The studio originally wanted to call Beetlejuice “House Ghosts.” As a joke, Tim Burton suggested the name “Scared Sheetless” and was horrified when the studio actually considered using it.
Did you know that there are many connections to executive producer Steven Spielberg’s popular movie, E.T. the Extra-Terrestrial (1982) in Gremlins?
One of the Gremlins says “phone home,” there is a stuffed E.T., and, at the beginning, one of the movies on the marquee is “A Boy’s Life,” which was the fake name under which E.T. the Extra-Terrestrial was shipped to theaters.
More facts about Gremlins at IMDb Trivia: Gremlins (1984).
A 19th century Victorian home in Los Angeles’ West Adams District provided the basis for the Addams Family Mansion. The Addams house, located at 21 Chester Place, was built in 1888. Oddly enough, the actual house is only shown in the first episode of the first season and is visible during an opening exterior shot, and during the show’s intro reel. Unlike the Addams Mansion, the real house at 21 Chester Place only had two floors! To add the third floor and the gothic tower, the show’s production crew took a 30 x 40 inch photo of the house and had a painter create the missing details.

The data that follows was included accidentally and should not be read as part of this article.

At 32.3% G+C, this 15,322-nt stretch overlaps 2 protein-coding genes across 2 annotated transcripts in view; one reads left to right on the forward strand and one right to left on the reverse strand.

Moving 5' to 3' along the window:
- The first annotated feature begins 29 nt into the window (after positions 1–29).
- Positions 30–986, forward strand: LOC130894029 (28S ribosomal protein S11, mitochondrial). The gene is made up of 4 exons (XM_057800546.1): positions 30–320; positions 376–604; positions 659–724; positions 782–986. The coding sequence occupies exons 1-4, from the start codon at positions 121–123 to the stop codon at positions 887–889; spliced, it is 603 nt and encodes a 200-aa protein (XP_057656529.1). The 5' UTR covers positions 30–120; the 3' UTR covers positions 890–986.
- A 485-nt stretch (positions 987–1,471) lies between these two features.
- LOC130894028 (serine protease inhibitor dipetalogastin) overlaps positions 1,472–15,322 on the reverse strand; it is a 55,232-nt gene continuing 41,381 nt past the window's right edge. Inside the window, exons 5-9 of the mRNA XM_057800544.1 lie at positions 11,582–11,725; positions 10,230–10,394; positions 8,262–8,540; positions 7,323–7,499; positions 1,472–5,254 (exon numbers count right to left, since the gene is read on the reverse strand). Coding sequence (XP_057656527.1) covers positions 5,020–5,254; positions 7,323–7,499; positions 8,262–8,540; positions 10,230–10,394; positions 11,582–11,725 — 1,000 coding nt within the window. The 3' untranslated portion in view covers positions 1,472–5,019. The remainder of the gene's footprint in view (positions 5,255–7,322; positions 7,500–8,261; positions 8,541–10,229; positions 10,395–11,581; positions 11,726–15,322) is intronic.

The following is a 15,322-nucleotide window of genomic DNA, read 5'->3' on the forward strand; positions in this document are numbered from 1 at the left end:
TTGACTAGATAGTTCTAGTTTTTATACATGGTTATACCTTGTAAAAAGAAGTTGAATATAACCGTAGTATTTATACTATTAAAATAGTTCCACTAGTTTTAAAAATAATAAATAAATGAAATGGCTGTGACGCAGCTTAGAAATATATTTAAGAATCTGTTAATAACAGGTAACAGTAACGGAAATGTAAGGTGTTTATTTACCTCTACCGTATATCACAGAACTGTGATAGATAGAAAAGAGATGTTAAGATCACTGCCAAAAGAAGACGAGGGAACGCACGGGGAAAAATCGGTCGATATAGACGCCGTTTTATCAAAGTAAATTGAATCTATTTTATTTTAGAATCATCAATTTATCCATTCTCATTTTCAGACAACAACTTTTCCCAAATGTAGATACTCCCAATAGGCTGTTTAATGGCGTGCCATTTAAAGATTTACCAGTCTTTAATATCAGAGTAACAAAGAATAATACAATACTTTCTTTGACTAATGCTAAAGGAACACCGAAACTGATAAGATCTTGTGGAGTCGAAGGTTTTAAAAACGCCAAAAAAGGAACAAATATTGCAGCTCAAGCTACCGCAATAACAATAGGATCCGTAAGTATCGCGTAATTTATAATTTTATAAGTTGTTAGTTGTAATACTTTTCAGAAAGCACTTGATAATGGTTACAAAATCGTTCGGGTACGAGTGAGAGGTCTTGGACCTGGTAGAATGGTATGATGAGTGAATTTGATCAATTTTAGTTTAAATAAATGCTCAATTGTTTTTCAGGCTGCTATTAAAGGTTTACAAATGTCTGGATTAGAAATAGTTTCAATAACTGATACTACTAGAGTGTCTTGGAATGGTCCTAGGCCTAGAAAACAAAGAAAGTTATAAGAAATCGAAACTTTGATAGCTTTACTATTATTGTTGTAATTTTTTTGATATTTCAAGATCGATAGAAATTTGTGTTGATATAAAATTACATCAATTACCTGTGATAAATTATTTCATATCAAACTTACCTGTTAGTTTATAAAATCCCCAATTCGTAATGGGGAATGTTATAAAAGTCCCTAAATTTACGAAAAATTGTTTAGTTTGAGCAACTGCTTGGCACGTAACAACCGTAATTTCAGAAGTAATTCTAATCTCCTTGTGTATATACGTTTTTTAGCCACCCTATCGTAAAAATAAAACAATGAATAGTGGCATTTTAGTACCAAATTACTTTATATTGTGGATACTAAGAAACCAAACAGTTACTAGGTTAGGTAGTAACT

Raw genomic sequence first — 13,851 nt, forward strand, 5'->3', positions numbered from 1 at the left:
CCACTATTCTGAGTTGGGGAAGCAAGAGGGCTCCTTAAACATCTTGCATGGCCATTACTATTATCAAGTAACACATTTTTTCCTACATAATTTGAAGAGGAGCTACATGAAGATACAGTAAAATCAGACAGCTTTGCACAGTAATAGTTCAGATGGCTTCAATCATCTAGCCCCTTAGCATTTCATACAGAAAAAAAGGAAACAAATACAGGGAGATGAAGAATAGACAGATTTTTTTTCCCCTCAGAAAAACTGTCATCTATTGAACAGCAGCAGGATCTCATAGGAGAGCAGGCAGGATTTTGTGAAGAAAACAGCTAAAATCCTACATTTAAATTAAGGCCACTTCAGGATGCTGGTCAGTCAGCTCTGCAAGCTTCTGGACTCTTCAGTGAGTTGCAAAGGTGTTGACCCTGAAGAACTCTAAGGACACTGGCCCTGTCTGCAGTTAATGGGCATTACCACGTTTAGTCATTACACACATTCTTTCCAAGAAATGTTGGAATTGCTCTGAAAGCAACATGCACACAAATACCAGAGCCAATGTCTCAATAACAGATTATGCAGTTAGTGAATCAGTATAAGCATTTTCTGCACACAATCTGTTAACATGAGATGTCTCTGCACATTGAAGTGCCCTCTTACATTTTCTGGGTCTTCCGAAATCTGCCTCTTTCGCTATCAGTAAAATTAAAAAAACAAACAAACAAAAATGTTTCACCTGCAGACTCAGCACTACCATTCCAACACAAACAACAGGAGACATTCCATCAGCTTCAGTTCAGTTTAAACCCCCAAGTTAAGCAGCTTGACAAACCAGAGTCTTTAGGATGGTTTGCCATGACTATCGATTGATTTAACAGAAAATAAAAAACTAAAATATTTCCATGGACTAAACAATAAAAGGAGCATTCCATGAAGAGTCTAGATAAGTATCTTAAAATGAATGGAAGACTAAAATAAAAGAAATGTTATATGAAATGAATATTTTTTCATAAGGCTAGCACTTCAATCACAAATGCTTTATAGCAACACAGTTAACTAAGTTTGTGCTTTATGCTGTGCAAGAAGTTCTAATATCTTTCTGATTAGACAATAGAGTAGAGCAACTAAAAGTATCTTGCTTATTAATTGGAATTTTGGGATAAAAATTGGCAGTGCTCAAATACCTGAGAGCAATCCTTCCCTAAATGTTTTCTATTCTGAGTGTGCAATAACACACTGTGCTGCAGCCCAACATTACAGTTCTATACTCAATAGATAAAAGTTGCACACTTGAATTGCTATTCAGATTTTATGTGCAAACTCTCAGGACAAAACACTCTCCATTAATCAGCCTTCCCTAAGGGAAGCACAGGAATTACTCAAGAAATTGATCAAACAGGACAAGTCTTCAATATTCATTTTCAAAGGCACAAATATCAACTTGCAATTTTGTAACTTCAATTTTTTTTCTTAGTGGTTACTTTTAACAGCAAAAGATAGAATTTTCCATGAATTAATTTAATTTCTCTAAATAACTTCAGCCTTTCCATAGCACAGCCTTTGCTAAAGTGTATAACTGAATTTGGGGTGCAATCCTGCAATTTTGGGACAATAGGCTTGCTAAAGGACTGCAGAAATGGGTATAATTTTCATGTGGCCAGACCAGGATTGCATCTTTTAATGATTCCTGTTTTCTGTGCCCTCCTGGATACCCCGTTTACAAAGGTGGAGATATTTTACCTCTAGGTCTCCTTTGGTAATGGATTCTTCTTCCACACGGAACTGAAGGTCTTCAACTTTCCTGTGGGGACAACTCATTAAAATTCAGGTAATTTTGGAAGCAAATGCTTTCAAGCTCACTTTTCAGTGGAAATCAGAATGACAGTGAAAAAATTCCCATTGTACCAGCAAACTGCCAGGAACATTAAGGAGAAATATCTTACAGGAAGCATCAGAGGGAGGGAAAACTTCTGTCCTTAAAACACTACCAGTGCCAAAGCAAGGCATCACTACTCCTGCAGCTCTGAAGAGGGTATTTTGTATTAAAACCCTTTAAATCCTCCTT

During its existence, the Victorian house went through a number of ownership changes, eventually winding up in the hands of Mount St. Mary’s College. The house has subsequently been demolished to make way for a recreational track.
Learn about more the real landmarks behind recognizable houses from pop culture at 5 Fictional Homes That Exist in Real Life.
When Mel Brooks was preparing for this film, he discovered that Ken Strickfaden, who had made the elaborate electrical machinery for the lab sequences in the Universal Frankenstein films, was still alive and living in the Los Angeles area. Brooks visited Strickfaden and found that he had stored all the equipment in his garage. Brooks made a deal to rent the equipment and gave Strickfaden the screen credit he did not receive for the original films.
Find more behind-the-scenes facts at IMDb Trivia: Young Frankenstein (1974).
I waited for years before finally seeing Nobuhiko Obayashi’s House, and I think the excitement and expectations were too high for what the movie ended up being. I was expecting a mix between Dario Argento’s Suspiria and Tim Burton’s early 1980s Hansel and Gretel, which were both great and far superior than House. The majority of the good scenes were all in the trailer, except for my favourite, which was the eye in the mouth.
I guess I should have done more research into this movie other than watching trailers and hearing about how great it was from friends and family. Warning to those who have yet to see this, expect something more light-hearted with a light plot.
Obayashi, Nobuhiko. House, Toho, 1977.